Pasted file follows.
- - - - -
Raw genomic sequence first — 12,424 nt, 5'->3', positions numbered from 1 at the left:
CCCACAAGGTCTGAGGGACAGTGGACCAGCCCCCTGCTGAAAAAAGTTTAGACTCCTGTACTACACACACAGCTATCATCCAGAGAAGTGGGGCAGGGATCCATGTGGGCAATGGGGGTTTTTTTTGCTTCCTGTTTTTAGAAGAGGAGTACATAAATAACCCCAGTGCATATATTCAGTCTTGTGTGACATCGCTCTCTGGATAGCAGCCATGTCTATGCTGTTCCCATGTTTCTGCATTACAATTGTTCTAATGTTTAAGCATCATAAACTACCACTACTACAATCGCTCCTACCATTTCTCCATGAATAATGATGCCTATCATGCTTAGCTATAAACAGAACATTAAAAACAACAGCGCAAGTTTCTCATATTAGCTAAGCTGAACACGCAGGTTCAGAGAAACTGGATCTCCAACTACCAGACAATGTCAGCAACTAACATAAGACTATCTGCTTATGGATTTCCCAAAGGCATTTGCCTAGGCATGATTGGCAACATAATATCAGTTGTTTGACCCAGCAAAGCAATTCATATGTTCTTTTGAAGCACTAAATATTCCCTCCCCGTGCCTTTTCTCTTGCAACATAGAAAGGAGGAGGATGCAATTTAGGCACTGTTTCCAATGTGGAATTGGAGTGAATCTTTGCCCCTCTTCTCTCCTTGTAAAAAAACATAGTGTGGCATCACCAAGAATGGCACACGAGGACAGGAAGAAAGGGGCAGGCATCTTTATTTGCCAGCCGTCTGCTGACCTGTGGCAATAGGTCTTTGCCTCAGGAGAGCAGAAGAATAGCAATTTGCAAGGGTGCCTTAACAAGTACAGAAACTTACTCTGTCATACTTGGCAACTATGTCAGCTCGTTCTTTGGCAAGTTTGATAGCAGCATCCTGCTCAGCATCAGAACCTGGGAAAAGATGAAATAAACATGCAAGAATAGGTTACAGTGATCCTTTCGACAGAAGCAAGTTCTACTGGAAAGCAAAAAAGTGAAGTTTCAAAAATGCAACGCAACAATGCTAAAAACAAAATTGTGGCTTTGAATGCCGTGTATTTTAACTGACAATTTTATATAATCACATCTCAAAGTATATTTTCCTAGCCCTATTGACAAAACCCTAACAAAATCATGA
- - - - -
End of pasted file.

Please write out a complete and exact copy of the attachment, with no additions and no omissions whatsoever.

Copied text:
Raw genomic sequence first — 12,424 nt, 5'->3', positions numbered from 1 at the left:
CCCACAAGGTCTGAGGGACAGTGGACCAGCCCCCTGCTGAAAAAAGTTTAGACTCCTGTACTACACACACAGCTATCATCCAGAGAAGTGGGGCAGGGATCCATGTGGGCAATGGGGGTTTTTTTTGCTTCCTGTTTTTAGAAGAGGAGTACATAAATAACCCCAGTGCATATATTCAGTCTTGTGTGACATCGCTCTCTGGATAGCAGCCATGTCTATGCTGTTCCCATGTTTCTGCATTACAATTGTTCTAATGTTTAAGCATCATAAACTACCACTACTACAATCGCTCCTACCATTTCTCCATGAATAATGATGCCTATCATGCTTAGCTATAAACAGAACATTAAAAACAACAGCGCAAGTTTCTCATATTAGCTAAGCTGAACACGCAGGTTCAGAGAAACTGGATCTCCAACTACCAGACAATGTCAGCAACTAACATAAGACTATCTGCTTATGGATTTCCCAAAGGCATTTGCCTAGGCATGATTGGCAACATAATATCAGTTGTTTGACCCAGCAAAGCAATTCATATGTTCTTTTGAAGCACTAAATATTCCCTCCCCGTGCCTTTTCTCTTGCAACATAGAAAGGAGGAGGATGCAATTTAGGCACTGTTTCCAATGTGGAATTGGAGTGAATCTTTGCCCCTCTTCTCTCCTTGTAAAAAAACATAGTGTGGCATCACCAAGAATGGCACACGAGGACAGGAAGAAAGGGGCAGGCATCTTTATTTGCCAGCCGTCTGCTGACCTGTGGCAATAGGTCTTTGCCTCAGGAGAGCAGAAGAATAGCAATTTGCAAGGGTGCCTTAACAAGTACAGAAACTTACTCTGTCATACTTGGCAACTATGTCAGCTCGTTCTTTGGCAAGTTTGATAGCAGCATCCTGCTCAGCATCAGAACCTGGGAAAAGATGAAATAAACATGCAAGAATAGGTTACAGTGATCCTTTCGACAGAAGCAAGTTCTACTGGAAAGCAAAAAAGTGAAGTTTCAAAAATGCAACGCAACAATGCTAAAAACAAAATTGTGGCTTTGAATGCCGTGTATTTTAACTGACAATTTTATATAATCACATCTCAAAGTATATTTTCCTAGCCCTATTGACAAAACCCTAACAAAATCATGA